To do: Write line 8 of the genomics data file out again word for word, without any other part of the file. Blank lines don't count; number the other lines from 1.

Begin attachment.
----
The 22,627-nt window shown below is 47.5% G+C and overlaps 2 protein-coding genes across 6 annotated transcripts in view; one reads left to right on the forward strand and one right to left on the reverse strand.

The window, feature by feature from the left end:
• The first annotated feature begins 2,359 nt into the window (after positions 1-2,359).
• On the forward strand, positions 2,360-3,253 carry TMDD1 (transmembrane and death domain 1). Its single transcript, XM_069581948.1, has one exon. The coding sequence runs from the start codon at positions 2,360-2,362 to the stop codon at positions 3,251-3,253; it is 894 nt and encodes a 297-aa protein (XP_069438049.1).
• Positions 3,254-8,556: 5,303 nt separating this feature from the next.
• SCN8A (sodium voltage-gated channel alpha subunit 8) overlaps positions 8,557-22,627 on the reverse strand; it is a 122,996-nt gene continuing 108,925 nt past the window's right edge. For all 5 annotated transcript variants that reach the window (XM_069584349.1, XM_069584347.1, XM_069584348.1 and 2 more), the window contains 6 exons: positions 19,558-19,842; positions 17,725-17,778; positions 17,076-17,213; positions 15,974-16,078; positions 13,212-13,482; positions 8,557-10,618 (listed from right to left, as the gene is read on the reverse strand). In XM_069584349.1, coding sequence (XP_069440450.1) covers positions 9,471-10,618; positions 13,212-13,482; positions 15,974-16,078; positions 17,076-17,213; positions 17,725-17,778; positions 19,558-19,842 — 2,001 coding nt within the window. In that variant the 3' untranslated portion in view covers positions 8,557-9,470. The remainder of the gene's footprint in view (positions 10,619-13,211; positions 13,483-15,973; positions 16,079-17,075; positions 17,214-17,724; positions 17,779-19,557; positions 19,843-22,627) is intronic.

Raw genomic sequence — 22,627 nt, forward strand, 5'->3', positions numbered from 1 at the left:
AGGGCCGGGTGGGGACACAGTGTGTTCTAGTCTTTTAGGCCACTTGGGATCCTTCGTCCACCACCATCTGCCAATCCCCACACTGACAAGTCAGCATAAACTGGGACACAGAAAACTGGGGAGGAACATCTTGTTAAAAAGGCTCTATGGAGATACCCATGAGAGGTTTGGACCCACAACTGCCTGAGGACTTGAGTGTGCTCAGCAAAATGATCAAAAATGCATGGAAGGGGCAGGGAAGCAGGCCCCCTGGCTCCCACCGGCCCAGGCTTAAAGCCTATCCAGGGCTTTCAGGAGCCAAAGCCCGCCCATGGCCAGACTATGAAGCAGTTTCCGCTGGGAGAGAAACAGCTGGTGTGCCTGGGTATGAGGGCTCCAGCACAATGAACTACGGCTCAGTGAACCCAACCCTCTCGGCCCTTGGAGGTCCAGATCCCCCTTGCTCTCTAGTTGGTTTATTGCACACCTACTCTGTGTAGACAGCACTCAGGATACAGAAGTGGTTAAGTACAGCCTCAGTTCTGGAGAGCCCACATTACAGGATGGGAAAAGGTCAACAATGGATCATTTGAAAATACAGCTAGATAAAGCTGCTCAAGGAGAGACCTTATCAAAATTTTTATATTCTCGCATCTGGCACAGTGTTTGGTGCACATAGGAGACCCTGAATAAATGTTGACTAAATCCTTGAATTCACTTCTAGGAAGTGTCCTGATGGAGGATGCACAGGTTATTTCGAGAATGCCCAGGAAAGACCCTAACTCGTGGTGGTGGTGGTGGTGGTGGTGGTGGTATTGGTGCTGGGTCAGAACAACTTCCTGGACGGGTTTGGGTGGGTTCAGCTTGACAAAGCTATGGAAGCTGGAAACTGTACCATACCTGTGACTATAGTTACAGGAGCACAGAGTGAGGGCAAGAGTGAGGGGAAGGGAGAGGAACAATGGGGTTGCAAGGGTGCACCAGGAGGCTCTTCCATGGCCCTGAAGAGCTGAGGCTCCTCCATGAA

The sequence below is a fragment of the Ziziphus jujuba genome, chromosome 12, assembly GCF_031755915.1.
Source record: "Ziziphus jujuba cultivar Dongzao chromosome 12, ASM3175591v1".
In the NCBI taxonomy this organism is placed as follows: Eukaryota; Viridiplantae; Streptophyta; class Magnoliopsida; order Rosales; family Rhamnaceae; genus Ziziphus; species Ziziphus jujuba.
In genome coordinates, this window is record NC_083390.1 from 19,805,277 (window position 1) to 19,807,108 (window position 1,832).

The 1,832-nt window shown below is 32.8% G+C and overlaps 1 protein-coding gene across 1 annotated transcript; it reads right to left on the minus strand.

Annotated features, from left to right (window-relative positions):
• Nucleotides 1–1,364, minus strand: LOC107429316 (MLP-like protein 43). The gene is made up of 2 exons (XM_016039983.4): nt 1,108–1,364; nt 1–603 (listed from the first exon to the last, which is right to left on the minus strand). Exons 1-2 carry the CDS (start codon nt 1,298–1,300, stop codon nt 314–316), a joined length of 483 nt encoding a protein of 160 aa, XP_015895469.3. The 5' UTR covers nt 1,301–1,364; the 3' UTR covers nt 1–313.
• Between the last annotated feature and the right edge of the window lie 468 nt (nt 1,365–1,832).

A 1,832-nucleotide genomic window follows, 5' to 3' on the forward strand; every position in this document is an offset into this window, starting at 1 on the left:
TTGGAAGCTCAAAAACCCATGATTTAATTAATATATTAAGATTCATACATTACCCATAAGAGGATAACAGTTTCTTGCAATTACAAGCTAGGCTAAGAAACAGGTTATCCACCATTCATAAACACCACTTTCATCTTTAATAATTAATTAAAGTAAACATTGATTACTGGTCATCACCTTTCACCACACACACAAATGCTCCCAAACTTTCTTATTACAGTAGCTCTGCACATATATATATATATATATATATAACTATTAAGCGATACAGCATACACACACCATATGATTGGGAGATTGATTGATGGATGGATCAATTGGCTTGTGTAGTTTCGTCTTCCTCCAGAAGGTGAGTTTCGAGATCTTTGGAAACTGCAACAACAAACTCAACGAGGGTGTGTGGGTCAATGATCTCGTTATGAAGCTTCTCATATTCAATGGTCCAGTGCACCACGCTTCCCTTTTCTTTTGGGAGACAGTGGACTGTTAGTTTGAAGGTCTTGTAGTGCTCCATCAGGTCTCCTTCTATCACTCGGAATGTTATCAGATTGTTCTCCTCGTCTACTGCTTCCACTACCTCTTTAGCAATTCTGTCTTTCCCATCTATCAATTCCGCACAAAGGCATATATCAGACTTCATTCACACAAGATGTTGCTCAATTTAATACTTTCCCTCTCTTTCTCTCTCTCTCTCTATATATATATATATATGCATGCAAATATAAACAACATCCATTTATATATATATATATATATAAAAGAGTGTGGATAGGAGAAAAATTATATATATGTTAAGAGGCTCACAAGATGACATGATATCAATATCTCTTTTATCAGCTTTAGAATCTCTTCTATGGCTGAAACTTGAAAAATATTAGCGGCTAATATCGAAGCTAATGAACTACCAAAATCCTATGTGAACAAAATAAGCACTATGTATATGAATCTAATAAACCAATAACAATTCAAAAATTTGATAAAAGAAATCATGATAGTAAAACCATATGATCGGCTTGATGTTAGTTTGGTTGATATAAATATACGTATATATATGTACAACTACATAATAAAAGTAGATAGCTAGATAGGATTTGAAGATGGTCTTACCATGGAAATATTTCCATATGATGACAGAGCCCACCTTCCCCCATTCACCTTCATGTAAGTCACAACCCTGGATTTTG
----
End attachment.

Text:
AGGGCCGGGTGGGGACACAGTGTGTTCTAGTCTTTTAGGCCACTTGGGATCCTTCGTCCACCACCATCTGCCAATCCCCACACTGACAAGTCAGCATAAACTGGGACACAGAAAACTGGGGAGGAACATCTTGTTAAAAAGGCTCTATGGAGATACCCATGAGAGGTTTGGACCCACAACTGCCTGAGGACTTGAGTGTGCTCAGCAAAATGATCAAAAATGCATGGAAGGGGCAGGGAAGCAGGCCCCCTGGCTCCCACCGGCCCAGGCTTAAAGCCTATCCAGGGCTTTCAGGAGCCAAAGCCCGCCCATGGCCAGACTATGAAGCAGTTTCCGCTGGGAGAGAAACAGCTGGTGTGCCTGGGTATGAGGGCTCCAGCACAATGAACTACGGCTCAGTGAACCCAACCCTCTCGGCCCTTGGAGGTCCAGATCCCCCTTGCTCTCTAGTTGGTTTATTGCACACCTACTCTGTGTAGACAGCACTCAGGATACAGAAGTGGTTAAGTACAGCCTCAGTTCTGGAGAGCCCACATTACAGGATGGGAAAAGGTCAACAATGGATCATTTGAAAATACAGCTAGATAAAGCTGCTCAAGGAGAGACCTTATCAAAATTTTTATATTCTCGCATCTGGCACAGTGTTTGGTGCACATAGGAGACCCTGAATAAATGTTGACTAAATCCTTGAATTCACTTCTAGGAAGTGTCCTGATGGAGGATGCACAGGTTATTTCGAGAATGCCCAGGAAAGACCCTAACTCGTGGTGGTGGTGGTGGTGGTGGTGGTGGTATTGGTGCTGGGTCAGAACAACTTCCTGGACGGGTTTGGGTGGGTTCAGCTTGACAAAGCTATGGAAGCTGGAAACTGTACCATACCTGTGACTATAGTTACAGGAGCACAGAGTGAGGGCAAGAGTGAGGGGAAGGGAGAGGAACAATGGGGTTGCAAGGGTGCACCAGGAGGCTCTTCCATGGCCCTGAAGAGCTGAGGCTCCTCCATGAA